The Ancient Theater of Epidaurus was built in the 3rd century BC by architect Polycletus. Its main purpose was to entertain Asclepion’s wealthy patients, although it was often used as a meeting place for city meetings. This place became known only at the end of the 19th century during archaeological excavations. In the early 50s of the XX century, the theater was renovated and expanded again.
The Ancient Theatre was built near Asclepion and was an integral part of the hospital. The priests believed that the disease did not need to be cured, but a person, his soul and body must be healed, which makes it easier and faster to fight with the disease.
The Epidaurus Theater is one of the few ancient Greek theaters that are not only well preserved, but continue to operate in our time. The open-air hall has unique acoustics, and its structure itself is an example of engineering art. Visiting Greece during the Epidaurus Festival (July and August), you have the unique opportunity to enjoy live performances there.
Elena of Travel Greece, Travel Europe
The famous UNESCO World Heritage Site of Delphi was first inhabited in the late Mycanean times, as early as the 15th century BC. It’s the seat of the most important Greek temple and oracle of Apollo. According to Greek mythology, Zeus set two eagles free to meet each other halfway in the center of the world, and so they did — here in Delphi. This magnificent archaeological site was considered to be the navel of the world during ancient times. The ancient site lies on the slopes of Mount Parnassus overlooking the valley and the Gulf of Corinth. The view from here is absolutely breathtaking and so is the energy. The climb to the top can be quite strenuous, thus it is recommended to avoid mid-day hours, especially during the summer.
The Museum of Delphi is also home to some of the most prized finds such as the bronze Charioteer as well as several other statues, pleasing everyone who loves history as it provides visitors to the museum with some insight into the culture of ancient Greece. The museum was founded in 1903 and is one of the best museums of Greece.
Roman Agora Thessaloniki
Amber Charmei – Provocolate
Is the Roman Agora of Thessaloniki one of the most dramatic archaeological sites of Greece? Frankly no. It’s more like a miracle hidden in plain sight – beautiful and eternal, and yet so casually integrated into the coolest neighborhood of Thessaloniki.
One thing that makes it miraculous is the fact that – despite dating from the 1st century AD – the Roman Agora is a newcomer to the cultural scene. It was only discovered in the 1960’s during the initial excavation phases of what was to be the foundation of the new courthouse. Another thing that makes it miraculous is the fact that – even though no one knew at the time that it was here – the Roman Agora nonetheless lines up directly with Aristotle Square – the heart of the modern, European-style city that was conceived when the ancient and medieval city was wiped out in a big fire in 1917. This axis has apparently radiated importance across centuries.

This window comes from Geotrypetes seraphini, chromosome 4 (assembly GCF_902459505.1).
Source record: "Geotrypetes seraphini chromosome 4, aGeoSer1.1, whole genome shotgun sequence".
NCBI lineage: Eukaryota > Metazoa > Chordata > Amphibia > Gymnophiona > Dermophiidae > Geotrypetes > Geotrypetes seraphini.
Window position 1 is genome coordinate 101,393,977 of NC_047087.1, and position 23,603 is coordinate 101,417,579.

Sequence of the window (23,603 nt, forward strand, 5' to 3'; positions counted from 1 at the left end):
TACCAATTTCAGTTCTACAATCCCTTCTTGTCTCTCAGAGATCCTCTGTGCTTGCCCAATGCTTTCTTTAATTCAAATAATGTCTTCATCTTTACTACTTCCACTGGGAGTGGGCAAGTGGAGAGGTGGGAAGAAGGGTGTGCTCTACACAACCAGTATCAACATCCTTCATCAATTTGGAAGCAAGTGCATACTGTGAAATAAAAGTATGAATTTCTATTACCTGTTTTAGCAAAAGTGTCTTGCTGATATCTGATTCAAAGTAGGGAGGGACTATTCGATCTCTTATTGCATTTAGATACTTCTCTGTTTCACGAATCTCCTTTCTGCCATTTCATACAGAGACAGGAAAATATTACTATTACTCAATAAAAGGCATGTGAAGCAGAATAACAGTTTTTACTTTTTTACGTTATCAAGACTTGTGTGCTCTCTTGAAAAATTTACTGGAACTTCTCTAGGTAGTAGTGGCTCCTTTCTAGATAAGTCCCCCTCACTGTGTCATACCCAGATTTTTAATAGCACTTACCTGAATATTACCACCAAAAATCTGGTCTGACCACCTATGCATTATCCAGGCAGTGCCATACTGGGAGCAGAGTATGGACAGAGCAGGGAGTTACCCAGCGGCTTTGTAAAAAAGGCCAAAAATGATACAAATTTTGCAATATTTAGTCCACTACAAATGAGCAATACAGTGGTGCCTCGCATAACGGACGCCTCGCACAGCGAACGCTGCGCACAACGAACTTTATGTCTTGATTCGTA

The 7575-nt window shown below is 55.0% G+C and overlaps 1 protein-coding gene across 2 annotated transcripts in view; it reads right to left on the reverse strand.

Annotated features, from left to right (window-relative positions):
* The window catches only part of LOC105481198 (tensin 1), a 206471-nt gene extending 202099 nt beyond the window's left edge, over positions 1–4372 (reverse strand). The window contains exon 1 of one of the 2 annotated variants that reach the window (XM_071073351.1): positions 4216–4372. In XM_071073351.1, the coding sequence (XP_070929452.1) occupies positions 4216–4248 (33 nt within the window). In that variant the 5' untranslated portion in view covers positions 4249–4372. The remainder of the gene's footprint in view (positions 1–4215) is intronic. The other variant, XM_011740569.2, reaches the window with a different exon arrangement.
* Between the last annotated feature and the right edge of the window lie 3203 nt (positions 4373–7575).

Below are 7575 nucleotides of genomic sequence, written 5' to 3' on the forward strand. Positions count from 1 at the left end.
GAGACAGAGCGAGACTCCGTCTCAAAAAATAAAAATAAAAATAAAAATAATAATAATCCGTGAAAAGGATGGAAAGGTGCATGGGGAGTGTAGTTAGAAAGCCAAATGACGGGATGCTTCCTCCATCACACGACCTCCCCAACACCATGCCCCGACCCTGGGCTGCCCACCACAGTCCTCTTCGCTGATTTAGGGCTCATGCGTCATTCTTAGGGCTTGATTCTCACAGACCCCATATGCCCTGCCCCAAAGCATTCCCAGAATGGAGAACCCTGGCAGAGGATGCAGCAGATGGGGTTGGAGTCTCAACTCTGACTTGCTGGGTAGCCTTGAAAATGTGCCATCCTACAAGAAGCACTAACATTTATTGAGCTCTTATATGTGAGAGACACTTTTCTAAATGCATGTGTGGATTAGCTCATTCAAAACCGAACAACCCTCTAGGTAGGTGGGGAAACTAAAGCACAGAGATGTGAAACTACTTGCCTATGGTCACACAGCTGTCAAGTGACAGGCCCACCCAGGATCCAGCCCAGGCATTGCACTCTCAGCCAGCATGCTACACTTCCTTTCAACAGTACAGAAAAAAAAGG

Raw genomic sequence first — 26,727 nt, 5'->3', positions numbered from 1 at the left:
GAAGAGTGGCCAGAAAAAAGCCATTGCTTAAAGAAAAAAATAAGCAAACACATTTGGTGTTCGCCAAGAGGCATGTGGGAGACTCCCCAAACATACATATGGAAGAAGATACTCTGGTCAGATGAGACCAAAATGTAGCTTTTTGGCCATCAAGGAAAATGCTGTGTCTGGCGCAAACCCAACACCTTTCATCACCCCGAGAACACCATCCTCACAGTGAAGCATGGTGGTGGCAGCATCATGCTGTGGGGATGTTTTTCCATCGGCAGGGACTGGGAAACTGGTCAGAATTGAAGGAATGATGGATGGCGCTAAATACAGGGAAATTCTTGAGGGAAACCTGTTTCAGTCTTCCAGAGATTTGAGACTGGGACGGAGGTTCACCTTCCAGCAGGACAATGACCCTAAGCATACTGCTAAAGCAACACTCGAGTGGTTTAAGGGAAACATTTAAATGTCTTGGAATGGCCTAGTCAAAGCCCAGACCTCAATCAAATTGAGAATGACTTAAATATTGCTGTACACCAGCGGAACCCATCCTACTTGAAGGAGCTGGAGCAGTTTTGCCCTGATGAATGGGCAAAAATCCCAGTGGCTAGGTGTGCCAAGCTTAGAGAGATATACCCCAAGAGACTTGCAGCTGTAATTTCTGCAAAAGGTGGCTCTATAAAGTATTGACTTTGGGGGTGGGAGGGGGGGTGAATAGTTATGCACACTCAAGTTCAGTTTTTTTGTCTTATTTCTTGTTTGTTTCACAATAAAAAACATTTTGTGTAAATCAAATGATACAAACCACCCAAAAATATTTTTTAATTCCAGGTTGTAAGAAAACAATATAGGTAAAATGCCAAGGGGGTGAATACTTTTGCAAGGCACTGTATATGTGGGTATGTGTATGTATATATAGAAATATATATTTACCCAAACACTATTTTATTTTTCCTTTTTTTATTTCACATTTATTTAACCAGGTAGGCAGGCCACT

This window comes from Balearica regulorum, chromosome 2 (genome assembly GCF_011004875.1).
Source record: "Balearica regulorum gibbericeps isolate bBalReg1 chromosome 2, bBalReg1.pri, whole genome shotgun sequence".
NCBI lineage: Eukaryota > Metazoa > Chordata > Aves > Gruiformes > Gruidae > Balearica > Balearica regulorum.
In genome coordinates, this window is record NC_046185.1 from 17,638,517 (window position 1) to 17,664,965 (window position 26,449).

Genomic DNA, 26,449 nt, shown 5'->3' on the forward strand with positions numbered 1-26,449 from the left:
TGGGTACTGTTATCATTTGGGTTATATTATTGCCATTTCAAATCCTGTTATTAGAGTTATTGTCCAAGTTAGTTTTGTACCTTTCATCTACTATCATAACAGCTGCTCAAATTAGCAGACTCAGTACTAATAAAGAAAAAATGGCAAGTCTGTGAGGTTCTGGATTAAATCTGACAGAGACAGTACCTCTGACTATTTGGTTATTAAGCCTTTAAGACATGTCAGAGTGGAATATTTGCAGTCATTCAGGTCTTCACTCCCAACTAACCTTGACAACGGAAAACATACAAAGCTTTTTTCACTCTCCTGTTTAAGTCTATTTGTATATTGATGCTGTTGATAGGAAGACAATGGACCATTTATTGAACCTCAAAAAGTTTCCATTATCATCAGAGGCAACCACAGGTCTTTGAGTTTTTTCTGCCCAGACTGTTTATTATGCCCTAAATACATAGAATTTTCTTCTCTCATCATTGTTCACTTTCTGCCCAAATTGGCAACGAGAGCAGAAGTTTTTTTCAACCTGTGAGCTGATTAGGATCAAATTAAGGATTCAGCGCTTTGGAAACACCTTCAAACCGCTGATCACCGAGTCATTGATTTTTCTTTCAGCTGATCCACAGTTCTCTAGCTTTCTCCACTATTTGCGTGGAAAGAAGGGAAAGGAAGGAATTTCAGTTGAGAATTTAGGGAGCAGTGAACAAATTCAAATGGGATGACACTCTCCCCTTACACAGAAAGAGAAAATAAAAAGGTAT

The Roman Agora ties together the epochs of the city beautifully. By the Odeon, you’ll see the Roman. Centuries later, the Ottomans built a bathhouse just a block away – the Bey Hamam. And speaking of the Odeon, the Agora is still a place for culture, hosting occasional performances and events. Just above the Agora, you’ll find the church of Thessaloniki’s Patron Saint – Agios Dimitrios. And near Egnatia is the Virgin of the Coppersmiths of 1032 – the inscription refers to this Christian church being built next to a site once ‘profane’ – Remnants of the pagan past were still then evident.
This is, for me, Thessaloniki’s cultural heart – urban through and through, from antiquity to the present. The Roman Agora may not be the splashiest archaeological site in Greece, but it is one of the most relevant – central to the contemporary life of the city.
Temple of Poseidon
Mansoureh of Travel with Mansoureh
Only 70 kilometres south of Athens lies one of the main monuments of the Golden Age of the Greek capital. The temple was built on the 60-meter cliff stands during a period between 444 and 440 BC.
As you can guess by the name, the temple was dedicated to Poseidon, God of the sea, who was responsible for protecting sailors and controlling rivers, lakes, and earthquakes and natural disasters. Here was a sacred place, where people especially sailors and fishermen came to offer animal sacrifices.
Temple of Poseidon was destroyed in 480 Bc when the Persian troops attacked, but later during the Archaic period was rebuilt. 16 out of its glorious 38 columns are still standing today. Unfortunately, going inside the temple is not allowed now, but when Lord Byron visited this place, was so impressed. That is why he carved his name one the columns on the south part of the temple.
Visiting the temple gives you the great panoramic view over the Aegean Sea.
The Museum of Pella and Archaeological Site
Tzina of Love for Travel
The Archaeological Museum of Pella has already completed its ten years of operation and is a gem in the region of Central Macedonia and the whole country.
The Archaeological site and the Museum of Pella are located on the 35th kilometer of the Old National Road of Thessaloniki – Pella. From Thessaloniki, there are regular bus services which run to Pella. There is a single ticket for both archaeological sites which costs 8 Euros while the reduced costs 4 Euros. The Museum is also accessible to people with disabilities.
The archaeological site gives a clear picture of ancient Pella. The best way to explore the sites is by starting at the archaeological site and then ending up at the Museum, where you will see the complete collection of the archaeological finds.
The Archaeological Museum of Pella is divided into five sections. Daily Life, Public Life, Religion & Worships, Cemeteries, and Palace.
Pella was organized in building blocks since the 4th century, applying the Hippodamian system of street planing. Its huge market was the central point of the city. Around it, there were shops with commercial and administrative activities and workshops.
Two of the wealthiest houses, occupying one block each, were built close to the market. One of the mosaics belonging to these houses has been transferred inside the archaeological Museum, while the other remains in its original place.
Have you ever been to the Archaeological Museum of Pella? Share your impressions with us.